Also, it has a planner feature – so that you can organize all of your shows and make sure you don’t have any conflicting times.
But the feature I love the most is the “Nearby Now” button. Let’s say I am just finishing up lunch and I don’t have a plan of what I am going to see next. I open up this section of the app and it uses my GPS location to show me what performances are starting soon in the venues closest to me.
Oh look, a musical comedy about blobfish is starting in 15 minutes at a venue just down the block. Let’s go!
Stay Up Late
For at least one night at the Fringe – stay up until the wee hours of the morning and enjoy the late, late entertainment. In many venues throughout the city you can watch comedy, music and other entertainment until 3am.
The jokes get a little edgier and the crowds get a little more… vocal – which can make things even more entertaining.
I always find that a late night out at the Fringe leads me down a rabbit hole to somewhere strange. I’ve found myself watching a rap battle in an unknown basement in the Old Town, or dancing until 5am with a bunch of Edinburgh locals. I always end the night thinking “how the hell did I end up here?” as well as “this is pretty awesome.”
Go out late and see what happens after midnight at the Fringe!
Consider Being a Friend of the Fringe
If you plan on really binging on shows at the Fringe and you’ll be attending with someone else, it’s worth becoming a Friend of the Fringe.
For £35 per year, you can get 2 for 1 tickets on up to 15 shows. (It’s limited to two tickets per show run, per membership.) You’ll also get perks like an Official Fringe Programme delivered to your door, access to an Exclusive Box Office where half price tickets are available and an exclusive booking phone line. (Plus 10% off merchandise in the edfringe shop.)
It’s the 2 for 1 deals that really make it worth it. If you plan to see a few paid shows where the tickets are £10-£20 – your savings will make the membership pay for itself.
Don’t Be Afraid of Audience Participation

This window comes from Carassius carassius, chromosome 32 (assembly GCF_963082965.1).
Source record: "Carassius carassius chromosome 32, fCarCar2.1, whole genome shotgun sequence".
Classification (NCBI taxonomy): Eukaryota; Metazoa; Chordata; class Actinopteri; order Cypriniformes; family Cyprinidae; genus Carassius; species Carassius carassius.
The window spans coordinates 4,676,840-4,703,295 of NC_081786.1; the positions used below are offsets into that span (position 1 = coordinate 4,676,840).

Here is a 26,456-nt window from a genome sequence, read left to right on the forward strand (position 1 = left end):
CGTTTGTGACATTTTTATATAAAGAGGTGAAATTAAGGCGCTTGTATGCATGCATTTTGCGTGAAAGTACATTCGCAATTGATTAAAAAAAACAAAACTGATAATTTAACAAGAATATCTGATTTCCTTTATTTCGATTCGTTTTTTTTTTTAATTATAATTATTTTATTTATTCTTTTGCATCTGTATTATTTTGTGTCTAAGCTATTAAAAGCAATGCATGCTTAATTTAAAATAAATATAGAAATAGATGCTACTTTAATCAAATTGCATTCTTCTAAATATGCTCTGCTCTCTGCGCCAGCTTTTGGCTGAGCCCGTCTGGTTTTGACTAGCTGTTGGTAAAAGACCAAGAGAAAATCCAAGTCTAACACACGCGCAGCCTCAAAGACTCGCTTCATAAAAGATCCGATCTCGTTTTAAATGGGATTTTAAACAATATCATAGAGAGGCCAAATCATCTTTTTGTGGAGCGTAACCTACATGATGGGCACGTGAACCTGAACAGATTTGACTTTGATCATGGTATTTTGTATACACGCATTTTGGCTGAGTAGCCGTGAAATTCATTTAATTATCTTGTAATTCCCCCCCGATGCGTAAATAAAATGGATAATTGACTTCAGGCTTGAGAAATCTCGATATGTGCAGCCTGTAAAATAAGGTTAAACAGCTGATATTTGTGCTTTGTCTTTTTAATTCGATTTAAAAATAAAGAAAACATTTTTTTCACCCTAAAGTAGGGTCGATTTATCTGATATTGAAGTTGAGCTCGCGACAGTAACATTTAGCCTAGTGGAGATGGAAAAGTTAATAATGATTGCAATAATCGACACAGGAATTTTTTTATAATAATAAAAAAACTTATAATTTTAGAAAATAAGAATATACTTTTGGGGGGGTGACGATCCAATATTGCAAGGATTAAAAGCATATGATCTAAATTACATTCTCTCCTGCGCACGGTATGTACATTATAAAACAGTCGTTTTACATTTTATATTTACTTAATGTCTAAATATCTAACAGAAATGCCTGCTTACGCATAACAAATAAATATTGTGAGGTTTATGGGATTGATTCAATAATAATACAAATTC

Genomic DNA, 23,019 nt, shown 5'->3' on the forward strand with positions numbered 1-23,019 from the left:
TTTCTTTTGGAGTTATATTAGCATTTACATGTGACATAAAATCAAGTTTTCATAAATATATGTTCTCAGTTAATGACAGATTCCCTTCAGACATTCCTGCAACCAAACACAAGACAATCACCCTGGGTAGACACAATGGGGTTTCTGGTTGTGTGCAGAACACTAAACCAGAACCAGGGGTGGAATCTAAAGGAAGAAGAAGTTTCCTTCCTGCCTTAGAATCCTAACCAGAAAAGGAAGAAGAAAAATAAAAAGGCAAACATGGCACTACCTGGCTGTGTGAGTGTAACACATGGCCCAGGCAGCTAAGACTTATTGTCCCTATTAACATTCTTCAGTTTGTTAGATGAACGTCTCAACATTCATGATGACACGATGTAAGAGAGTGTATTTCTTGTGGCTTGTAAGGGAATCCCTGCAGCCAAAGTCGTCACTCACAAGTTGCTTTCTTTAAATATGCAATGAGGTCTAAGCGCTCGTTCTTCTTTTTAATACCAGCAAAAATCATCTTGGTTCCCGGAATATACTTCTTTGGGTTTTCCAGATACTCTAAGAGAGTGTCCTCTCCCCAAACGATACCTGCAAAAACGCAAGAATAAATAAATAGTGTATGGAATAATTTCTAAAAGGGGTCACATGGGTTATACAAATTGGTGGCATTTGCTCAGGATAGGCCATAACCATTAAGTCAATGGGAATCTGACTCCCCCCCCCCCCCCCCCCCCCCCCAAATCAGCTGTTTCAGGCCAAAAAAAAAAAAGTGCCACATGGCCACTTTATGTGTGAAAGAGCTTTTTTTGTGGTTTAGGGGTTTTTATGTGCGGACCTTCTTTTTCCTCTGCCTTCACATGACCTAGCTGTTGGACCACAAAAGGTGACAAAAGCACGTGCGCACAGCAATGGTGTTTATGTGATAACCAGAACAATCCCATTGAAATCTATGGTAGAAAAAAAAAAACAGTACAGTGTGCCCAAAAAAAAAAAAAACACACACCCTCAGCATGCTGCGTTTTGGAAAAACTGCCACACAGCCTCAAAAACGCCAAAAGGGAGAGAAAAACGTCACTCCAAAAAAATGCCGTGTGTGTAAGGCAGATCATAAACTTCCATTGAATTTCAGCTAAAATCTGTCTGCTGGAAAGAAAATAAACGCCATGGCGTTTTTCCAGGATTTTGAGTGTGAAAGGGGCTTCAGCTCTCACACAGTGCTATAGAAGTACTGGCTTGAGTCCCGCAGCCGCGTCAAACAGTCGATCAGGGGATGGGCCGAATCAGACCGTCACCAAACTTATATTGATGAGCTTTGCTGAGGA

My Australian friend Cam taught me not to fear sitting in the front row at a comedy show. Now I always park myself right front and centre, in the prime seats that everyone is trying to avoid.
I understand why you might be hesitant to do so – after all the comedian might single you out and ask you questions and that can be nerve-wracking. But, the thing to remember about this is that when a comedian talks to the audience, they are not trying to make you look bad.
They are trying to make themselves look funny by showing off how they can improvise while talking to the crowd. If you just respond naturally, the pressure is on them to be witty.
Just relax – the spotlight is on the person with the microphone, not you.
Plus, when you fill the first rows of the venue you’ll make the crowd feel more engaged to the person on stage – which lifts their energy and will help them to give you a better show.
If you get called up on stage for some audience participation – don’t panic! Remember that it’s not the comedian’s goal to make you look dumb, it’s to use what you do and make it funny and entertaining. You’re in good hands, so just go along with it.
Leave Some Time to Do Other Cool Edinburgh Stuff While You’re There
If you’ve never been to Edinburgh before, you’ll want to take some time to explore the city during your visit as well. There are many non-Fringe related things to do in Edinburgh that are pretty great – such as:
- Taking a tour of Edinburgh Castle.
- Hiking to the top of the extinct volcano Arthur’s Seat and admiring the view.
- Having a pint in some of the cool historic pubs.
- Visiting the Scottish National Gallery of Modern Art.
- Having a picnic in Princes Street Gardens.
- Go for a walk along the Water of Leith.
- Going on a free walking tour to learn the history behind the city’s highlights.
Here’s my guide to 16 Delightful Free Things to Do in Edinburgh.